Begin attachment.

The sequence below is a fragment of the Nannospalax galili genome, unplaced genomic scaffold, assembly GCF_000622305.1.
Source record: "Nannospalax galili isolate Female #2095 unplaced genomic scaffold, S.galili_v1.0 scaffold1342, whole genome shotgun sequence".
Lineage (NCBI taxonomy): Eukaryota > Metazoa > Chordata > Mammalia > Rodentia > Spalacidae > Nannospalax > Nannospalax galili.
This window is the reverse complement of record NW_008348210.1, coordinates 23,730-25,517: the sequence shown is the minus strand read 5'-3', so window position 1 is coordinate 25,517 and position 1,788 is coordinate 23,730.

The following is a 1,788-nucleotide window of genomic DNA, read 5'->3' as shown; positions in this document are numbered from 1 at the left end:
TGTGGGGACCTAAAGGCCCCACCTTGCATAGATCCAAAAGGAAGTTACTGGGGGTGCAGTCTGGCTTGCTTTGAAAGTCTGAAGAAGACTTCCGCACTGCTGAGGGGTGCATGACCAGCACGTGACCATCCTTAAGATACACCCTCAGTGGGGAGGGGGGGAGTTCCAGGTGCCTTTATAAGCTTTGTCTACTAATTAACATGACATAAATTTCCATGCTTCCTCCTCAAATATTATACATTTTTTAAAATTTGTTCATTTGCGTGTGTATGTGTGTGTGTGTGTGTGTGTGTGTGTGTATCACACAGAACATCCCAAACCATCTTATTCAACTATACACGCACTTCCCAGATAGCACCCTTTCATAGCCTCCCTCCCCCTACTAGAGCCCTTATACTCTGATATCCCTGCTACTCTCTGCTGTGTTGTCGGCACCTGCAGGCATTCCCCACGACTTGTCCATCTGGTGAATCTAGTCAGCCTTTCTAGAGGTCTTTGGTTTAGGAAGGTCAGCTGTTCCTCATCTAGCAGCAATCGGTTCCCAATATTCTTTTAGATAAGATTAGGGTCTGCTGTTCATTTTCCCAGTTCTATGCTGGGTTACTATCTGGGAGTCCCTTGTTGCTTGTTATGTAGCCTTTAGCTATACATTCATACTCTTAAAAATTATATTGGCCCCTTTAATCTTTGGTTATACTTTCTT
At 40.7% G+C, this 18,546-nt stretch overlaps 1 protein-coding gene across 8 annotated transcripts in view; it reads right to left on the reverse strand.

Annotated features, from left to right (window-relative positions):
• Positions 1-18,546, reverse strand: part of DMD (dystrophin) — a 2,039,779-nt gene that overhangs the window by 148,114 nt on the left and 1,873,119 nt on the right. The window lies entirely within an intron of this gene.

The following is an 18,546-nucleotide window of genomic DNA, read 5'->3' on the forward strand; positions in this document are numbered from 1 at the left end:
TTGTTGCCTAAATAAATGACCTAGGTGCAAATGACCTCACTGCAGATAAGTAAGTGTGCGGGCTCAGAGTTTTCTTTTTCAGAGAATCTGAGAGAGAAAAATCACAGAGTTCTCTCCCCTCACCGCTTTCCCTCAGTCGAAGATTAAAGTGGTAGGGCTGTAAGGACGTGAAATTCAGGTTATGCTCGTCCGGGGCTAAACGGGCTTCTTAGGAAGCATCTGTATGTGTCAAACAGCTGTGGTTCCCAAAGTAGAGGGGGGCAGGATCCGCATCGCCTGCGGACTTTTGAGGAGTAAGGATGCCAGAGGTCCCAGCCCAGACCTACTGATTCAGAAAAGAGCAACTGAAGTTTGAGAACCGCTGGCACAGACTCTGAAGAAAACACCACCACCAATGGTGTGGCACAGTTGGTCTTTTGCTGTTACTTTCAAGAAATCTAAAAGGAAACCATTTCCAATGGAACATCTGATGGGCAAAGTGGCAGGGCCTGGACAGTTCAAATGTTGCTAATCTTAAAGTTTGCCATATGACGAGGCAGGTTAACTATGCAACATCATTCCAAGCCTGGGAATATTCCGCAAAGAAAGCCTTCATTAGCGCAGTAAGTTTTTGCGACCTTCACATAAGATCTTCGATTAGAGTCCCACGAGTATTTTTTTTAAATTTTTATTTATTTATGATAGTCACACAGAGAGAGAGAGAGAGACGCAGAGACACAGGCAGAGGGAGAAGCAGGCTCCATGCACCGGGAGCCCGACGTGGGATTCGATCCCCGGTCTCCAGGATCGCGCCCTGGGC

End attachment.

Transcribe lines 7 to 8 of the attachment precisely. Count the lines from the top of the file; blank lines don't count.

At 40.7% G+C, this 18,546-nt stretch overlaps 1 protein-coding gene across 8 annotated transcripts in view; it reads right to left on the reverse strand.

Annotated features, from left to right (window-relative positions):